As autumn begins to sigh in Chicago, my second and final year as a Masters candidate in New Arts Journalism (NAJ) at The School of the Art Institute of Chicago (SAIC) begins with the reality of pondering my thesis.
For the NAJ program at SAIC, a thesis may be one of two avenues: a more academic thesis that uses journalistic practices such as research and interviewing to name only two, or it may be a creative project that is accompanied by a paper that outlines the journalistic techniques used to bring the thesis to its fruition.
As a creative artist at heart and in soul, the latter appeals to me. I desire my thesis to be a hands-on foray into a world of documentary journalism, a kind of case study of my chosen subject. This is broad, yes, but I believe theses should, in their infancy, be broad, or as I said to colleagues tonight over some Chicago thin crust, it should begin “loosey-goosey.” It should be a malleable entity that is searching for itself.
This is about where the ecstasy meets with the agony. Who should my subject be? Am I willing to travel with very little income as a graduate student? And when I do figure out, say, about five possible subjects, what is the next step? This is about the moment my mind begins to turn into that widening gyre the poet, W.B. Yeats so gorgeously referred to in the poem, “The Second Coming.”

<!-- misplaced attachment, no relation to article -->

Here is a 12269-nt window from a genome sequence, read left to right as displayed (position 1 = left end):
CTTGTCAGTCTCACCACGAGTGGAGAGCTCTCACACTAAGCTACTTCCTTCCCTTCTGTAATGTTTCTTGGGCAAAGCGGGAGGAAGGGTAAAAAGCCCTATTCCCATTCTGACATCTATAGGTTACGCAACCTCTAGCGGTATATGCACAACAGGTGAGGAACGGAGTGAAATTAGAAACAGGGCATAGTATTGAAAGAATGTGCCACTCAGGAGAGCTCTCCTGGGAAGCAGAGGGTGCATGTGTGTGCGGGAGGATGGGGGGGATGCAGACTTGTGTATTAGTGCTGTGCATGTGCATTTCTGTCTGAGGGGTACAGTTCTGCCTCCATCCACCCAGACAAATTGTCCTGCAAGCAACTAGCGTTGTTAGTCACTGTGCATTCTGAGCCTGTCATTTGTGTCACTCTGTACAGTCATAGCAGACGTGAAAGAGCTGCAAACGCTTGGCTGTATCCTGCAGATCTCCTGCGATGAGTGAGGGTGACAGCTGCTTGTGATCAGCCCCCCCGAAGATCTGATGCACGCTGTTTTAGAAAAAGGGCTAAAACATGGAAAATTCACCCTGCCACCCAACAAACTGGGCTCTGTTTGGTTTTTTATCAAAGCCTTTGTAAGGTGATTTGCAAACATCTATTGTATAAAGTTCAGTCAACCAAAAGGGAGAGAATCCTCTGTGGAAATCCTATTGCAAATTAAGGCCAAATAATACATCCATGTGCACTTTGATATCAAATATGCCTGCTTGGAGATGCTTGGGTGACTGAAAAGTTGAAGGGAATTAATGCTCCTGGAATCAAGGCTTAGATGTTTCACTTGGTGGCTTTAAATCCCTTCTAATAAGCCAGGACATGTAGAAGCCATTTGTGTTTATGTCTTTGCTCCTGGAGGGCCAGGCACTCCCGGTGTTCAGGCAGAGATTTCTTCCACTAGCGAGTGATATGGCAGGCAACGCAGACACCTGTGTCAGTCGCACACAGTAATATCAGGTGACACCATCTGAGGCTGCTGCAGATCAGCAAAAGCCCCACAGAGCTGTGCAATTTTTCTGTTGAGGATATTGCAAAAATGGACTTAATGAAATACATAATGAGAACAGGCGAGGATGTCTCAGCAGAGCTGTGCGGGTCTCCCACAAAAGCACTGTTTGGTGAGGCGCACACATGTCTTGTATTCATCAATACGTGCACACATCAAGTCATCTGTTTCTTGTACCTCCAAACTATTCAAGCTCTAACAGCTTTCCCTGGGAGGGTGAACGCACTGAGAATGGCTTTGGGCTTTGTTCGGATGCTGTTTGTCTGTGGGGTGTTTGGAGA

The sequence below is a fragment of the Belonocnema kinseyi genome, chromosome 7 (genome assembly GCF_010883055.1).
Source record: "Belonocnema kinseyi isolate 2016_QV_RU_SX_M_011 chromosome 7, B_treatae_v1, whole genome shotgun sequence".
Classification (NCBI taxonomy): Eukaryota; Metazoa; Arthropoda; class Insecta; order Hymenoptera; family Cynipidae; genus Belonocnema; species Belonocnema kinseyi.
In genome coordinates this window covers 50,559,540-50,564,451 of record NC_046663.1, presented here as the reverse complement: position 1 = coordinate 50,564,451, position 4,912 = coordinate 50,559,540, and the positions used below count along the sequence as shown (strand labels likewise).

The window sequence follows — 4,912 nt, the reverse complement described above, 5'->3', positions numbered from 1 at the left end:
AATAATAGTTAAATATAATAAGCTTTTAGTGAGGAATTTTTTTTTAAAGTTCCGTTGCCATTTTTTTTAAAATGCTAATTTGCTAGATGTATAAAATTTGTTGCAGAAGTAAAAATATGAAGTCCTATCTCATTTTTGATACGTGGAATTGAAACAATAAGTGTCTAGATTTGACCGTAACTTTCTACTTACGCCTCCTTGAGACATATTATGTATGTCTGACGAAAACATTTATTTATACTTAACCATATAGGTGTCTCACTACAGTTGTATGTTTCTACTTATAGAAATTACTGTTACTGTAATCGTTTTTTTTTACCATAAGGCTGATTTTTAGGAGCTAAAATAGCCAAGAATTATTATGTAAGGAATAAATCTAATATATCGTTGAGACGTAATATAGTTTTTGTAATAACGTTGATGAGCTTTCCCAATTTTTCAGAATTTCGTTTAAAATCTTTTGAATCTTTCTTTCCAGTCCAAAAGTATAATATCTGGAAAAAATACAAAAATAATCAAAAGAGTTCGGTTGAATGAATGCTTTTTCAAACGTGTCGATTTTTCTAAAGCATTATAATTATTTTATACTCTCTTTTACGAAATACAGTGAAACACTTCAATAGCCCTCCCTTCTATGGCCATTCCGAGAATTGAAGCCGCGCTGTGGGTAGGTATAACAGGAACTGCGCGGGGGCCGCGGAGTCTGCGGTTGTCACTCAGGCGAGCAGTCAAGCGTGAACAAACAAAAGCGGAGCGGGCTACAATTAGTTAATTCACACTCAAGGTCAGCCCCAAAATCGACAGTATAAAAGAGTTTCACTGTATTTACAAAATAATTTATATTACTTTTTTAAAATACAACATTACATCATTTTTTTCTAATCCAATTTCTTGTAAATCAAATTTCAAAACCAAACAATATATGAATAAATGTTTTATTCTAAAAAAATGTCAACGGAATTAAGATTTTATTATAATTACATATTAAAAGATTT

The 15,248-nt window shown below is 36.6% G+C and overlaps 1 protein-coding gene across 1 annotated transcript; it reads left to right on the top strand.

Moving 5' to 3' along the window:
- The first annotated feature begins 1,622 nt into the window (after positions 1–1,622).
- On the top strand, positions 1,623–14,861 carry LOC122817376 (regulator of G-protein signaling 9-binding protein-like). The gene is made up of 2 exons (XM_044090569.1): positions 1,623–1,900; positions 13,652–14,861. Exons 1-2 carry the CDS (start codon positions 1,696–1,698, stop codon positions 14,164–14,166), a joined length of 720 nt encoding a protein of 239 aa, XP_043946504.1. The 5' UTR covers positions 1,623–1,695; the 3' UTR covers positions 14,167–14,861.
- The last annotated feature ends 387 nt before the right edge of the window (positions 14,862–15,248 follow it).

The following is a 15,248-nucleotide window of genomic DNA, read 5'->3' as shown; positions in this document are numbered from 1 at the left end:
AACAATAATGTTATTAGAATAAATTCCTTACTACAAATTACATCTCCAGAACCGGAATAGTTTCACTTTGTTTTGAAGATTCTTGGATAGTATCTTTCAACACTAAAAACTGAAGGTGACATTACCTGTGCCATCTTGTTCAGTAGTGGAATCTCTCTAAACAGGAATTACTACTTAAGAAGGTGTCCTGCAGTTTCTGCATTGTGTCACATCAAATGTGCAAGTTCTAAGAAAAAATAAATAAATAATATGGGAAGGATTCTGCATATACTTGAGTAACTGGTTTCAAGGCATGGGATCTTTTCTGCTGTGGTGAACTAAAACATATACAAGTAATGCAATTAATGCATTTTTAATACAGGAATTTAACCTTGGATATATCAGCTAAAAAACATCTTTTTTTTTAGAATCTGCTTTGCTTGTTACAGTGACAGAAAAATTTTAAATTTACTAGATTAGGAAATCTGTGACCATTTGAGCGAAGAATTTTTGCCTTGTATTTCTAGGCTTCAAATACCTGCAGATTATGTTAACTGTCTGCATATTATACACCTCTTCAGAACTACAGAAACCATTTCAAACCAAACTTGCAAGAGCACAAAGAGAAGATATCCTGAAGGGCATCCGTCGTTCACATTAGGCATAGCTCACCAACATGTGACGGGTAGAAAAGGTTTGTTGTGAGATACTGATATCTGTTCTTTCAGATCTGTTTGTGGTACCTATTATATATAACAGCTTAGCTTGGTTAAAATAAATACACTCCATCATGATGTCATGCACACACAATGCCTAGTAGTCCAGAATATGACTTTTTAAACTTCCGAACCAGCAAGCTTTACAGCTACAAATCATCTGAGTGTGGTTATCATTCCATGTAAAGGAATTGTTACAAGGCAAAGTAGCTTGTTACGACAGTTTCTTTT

My first Masters was an Master of Fine Arts in poetry, so my “thesis” was a project, in essence what became my first collection of poems, Small Murders. So this process feels very different. Unlike my MFA, where I worked for three years on completing a book-length poetry collection, as a Masters candidate at SAIC for two years, I am working on an array of things: art history, journalism, and theory, while working on my own creative endeavors. It is, by its very nature, a different beast.
Now, too, instead of casual meetings (often over beer and bar food) with my poetry professors discussing my poetry, I am required to take a thesis class at SAIC. I think this is fitting for a Masters candidate and am actually relieved by this requirement, but it is different than the almost beatnik-like phenomenon of my MFA days.
So, now, to focus both my intellectual and academic faculties along with my creative drive. In this, I desire my subject to be an intriguing visual or literary artist with a personality and story to match. In other words, it will be essential that my subject is also a story.
As of now, my “dream list” of subjects are: photographer Joel-Peter Witkin; poet Frederick Seidel; poet Mary Ruefle; painter Gregory Jacobsen; taxidermy artist Polly Morgan. Out of these subjects, I know only one personally. I have studied at two universities with Mary Ruefle, in addition to knowing her socially when we found ourselves in the same town. But now, I would have to find her in her New England somewhere … the others, I would have to approach and propose my project.
So for now, I will continue to study my subjects, something I can do without any definites just yet. I will continue to pour over their work, read their interviews, and whatever else I may stumble upon. The next step is to locate them, then send them my humble query to live among them for a couple of days to a week so that I may record them, muse about them, and make them into a thesis that would hopefully make us both proud — subject and journalist alike. Here’s hoping.